This post is co-authored by Dylan Sullivan and Mathias Bell of the Rocky Mountain Institute, and cross-posted on RMI's "Outlet" blog.
The utilities in Ohio will tell you that they're nothing like the energy efficiency leaders in California, Oregon, Vermont, or Massachusetts. Their systems are different and so are the regulations they must follow. But none of that has prevented them from investing in energy efficiency with their customers.
In 2008, recognizing that energy efficiency is the cheapest way to meet energy needs, Ohio’s Legislature passed a law that requires electric utilities to help their customers save energy. Since then, American Electric Power, Duke Energy, and Dayton Power and Light have stepped up those efforts and saved almost twice the amount of energy required by law (.3% and .5% of load in 2009 and 2010, respectively). AEP went from saving almost no energy in 2005 to saving a cumulative 554,000 MWh from its 2009 and 2010 energy efficiency programs, enough energy to power 55,000 Ohio homes for one year.
Utilities in Ohio aren't the only ones making these changes. They're part of a national trend. From 2007 to 2010, electric utility efficiency program budgets have gone from $2.7 billion to $5.4 billion. In other words, utilities have doubled the amount they are spending on efficiency in just the past three years. These numbers will only continue to rise. By 2020, program budgets are expected to reach $10.9 billion.
The reasons efficiency programs are growing at such a rapid pace are twofold. First, the leaders in states including California and Vermont are pushing energy efficiency programs more aggressively than ever. California electric utilities invested more than $1.1 billion in efficiency this past year. Efficiency programs in Vermont saved so much energy in 2008 that load growth was negative.
Second, many utilities that traditionally haven’t done so are investing in efficiency utilities in Ohio. Other states increasing investment in energy efficiency include Pennsylvania, Illinois, Indiana, Nevada and Arizona. (To see where states stand today, ACEEE's state energy efficiency scorecard is an excellent resource).
A couple of factors explain this recent momentum, and a lot of it has to do with policy and regulation. 30 states now have Energy Efficiency Resource Standards (EERS), which require utilities to invest in efficiency. EERS have been instrumental in getting utility efficiency efforts started and pushing utilities to achieve new levels of energy savings. In seven states, including Ohio, utilities are required to achieve average savings of at least 2% of load per year over the next decade.
Another factor is more states are changing the way utilities are regulated to support and encourage investment in energy efficiency. Traditionally, most utilities have been governed under a framework that rewards them for increasing energy sales. States have begun to change this model by breaking the link between energy sales and financial health, ensuring that utilities are able to cover their fixed costs even as energy efficiency efforts decrease sales. Today, 14 states and the District of Columbia have “decoupled” fixed cost recovery from sales; this change is pending in six states. Another nine states have adopted lost revenue adjustment mechanisms, which allow a utility to recover revenue foregone as a result of energy efficiency programs (NRDC does not generally support lost revenue adjustment mechanisms, for reasons discussed in this recent FAQ published in the Electricity Journal.)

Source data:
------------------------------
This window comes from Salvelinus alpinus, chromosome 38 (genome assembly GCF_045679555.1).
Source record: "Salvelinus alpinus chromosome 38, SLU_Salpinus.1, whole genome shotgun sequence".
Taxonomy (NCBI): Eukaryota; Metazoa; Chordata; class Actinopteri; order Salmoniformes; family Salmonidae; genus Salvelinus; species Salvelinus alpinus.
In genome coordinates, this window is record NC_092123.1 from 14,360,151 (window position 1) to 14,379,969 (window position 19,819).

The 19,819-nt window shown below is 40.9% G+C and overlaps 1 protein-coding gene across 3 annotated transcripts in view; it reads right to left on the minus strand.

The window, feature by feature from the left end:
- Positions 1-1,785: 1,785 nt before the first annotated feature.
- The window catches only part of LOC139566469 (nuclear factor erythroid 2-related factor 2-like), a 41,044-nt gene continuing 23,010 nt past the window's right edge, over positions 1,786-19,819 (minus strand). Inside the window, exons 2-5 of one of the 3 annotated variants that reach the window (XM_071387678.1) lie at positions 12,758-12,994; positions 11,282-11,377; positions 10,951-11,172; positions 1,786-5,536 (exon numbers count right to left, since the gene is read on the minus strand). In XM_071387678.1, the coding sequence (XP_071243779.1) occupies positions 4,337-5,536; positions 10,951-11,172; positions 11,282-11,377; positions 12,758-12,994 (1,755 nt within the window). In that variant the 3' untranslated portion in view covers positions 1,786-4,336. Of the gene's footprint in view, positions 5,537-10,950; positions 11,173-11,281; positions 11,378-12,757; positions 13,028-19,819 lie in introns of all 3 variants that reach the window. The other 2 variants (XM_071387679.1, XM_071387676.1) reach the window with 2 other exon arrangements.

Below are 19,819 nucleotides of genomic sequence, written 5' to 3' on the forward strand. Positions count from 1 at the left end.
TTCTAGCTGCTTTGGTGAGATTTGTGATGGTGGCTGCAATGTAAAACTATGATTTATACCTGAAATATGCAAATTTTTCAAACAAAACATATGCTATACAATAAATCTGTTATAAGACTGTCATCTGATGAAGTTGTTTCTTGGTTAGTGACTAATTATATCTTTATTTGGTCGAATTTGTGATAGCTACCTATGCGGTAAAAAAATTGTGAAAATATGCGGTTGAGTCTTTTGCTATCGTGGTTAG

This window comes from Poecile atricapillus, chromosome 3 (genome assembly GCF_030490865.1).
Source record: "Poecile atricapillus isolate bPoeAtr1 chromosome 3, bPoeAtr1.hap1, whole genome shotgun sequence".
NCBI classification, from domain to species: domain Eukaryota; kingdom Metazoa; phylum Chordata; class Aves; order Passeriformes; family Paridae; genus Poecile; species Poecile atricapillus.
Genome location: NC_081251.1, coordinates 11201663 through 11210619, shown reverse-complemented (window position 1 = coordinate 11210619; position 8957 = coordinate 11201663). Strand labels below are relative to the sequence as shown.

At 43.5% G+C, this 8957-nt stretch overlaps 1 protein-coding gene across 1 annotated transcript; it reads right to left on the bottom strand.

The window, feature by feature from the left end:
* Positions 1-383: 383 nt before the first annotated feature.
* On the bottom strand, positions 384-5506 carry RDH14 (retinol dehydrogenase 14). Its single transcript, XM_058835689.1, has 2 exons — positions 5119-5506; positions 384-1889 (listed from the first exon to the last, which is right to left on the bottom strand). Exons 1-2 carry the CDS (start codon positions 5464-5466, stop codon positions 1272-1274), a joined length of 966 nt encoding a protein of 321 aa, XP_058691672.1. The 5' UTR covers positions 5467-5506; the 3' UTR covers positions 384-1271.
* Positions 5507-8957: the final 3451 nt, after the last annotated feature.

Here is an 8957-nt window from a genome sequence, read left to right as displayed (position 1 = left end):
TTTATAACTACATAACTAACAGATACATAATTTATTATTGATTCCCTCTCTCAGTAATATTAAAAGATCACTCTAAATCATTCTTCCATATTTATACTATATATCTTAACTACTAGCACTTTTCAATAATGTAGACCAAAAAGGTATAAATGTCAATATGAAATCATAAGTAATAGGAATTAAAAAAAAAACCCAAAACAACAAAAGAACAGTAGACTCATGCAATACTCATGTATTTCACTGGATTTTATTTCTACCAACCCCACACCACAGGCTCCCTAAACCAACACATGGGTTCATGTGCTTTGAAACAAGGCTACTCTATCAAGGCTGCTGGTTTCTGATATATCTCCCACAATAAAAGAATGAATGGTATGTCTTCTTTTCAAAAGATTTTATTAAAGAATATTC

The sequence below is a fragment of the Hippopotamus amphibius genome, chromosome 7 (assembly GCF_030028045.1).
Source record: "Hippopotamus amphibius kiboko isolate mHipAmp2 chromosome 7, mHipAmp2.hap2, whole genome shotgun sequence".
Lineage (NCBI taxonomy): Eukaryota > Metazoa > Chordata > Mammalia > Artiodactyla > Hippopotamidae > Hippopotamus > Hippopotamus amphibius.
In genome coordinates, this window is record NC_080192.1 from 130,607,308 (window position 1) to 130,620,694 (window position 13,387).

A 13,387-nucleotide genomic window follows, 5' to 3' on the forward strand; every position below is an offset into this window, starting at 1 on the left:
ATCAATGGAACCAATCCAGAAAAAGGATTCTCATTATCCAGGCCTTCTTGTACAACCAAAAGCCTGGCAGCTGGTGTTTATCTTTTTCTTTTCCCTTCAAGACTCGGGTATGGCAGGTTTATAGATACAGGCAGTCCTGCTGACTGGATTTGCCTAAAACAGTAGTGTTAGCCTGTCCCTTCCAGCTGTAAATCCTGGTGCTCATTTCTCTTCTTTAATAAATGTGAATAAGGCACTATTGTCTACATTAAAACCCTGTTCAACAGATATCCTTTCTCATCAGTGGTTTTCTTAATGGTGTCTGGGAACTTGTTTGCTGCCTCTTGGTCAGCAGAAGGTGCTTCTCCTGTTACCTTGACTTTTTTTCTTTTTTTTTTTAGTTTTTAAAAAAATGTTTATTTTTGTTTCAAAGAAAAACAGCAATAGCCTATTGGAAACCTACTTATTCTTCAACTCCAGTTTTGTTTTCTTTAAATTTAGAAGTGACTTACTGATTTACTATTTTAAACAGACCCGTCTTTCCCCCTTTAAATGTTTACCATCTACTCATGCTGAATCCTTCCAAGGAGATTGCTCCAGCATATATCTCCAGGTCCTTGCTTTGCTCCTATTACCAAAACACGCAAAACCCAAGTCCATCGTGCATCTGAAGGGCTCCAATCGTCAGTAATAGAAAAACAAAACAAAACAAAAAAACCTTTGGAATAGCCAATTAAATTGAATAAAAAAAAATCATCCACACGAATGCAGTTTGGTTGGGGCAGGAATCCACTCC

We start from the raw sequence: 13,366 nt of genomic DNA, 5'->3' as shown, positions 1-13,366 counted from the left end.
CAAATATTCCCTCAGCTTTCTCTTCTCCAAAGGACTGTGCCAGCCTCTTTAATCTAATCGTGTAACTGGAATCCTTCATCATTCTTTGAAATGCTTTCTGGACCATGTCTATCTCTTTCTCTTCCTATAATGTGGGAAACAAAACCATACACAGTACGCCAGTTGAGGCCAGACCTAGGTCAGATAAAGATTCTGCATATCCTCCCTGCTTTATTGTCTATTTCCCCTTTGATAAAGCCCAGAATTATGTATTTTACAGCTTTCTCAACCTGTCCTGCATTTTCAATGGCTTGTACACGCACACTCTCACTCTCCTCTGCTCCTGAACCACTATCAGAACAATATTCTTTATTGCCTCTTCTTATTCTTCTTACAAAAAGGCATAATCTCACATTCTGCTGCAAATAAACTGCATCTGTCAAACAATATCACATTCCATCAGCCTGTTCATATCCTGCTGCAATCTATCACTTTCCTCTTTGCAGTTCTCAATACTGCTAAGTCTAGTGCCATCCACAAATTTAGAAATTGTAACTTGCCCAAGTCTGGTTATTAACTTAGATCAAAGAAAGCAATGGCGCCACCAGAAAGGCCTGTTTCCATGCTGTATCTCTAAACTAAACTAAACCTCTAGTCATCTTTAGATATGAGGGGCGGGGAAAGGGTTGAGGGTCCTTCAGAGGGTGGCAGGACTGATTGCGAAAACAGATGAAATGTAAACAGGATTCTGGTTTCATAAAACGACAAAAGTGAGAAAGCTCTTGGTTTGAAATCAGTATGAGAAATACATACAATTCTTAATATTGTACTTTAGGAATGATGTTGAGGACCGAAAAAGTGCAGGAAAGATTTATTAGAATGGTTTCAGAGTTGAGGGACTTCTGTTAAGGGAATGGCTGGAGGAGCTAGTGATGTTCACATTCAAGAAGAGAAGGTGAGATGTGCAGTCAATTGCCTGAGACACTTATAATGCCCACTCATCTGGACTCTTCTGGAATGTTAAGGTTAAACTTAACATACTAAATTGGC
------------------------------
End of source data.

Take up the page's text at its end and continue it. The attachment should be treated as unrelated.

Rocky Mountain Institute's recent publication Turbocharging Energy Efficiency Programs highlights strategies utilities should embrace as they pursue more energy efficiency. The leaders in energy efficiency — Massachusetts and California, as we discussed earlier — have been employing some of these strategies for years. In Ohio, which is just beginning its energy efficiency efforts, AEP is excelling at collaboration, for example. It is working with utilities and other stakeholders to increase compliance with building energy codes and has an excellent working relationship with its energy efficiency advisory group.
But probably no utility has excelled in all areas highlighted in the report: making marketing work, improving sales execution, driving down transaction costs, and the aforementioned collaboration. As utilities face more aggressive goals for energy savings, and increasing costs for building new energy facilities, they’ll have to employ all of the strategies to be successful.
In addition to decoupling, more states are giving utilities the opportunity to earn money when they perform well in improving efficiency, which is critical because utilities are usually able to earn a return only on investments in power plants, transmission lines, and the distribution system. In Ohio, both AEP and Duke have performance incentives in place that allow them to benefit when they exceed the legislated targets.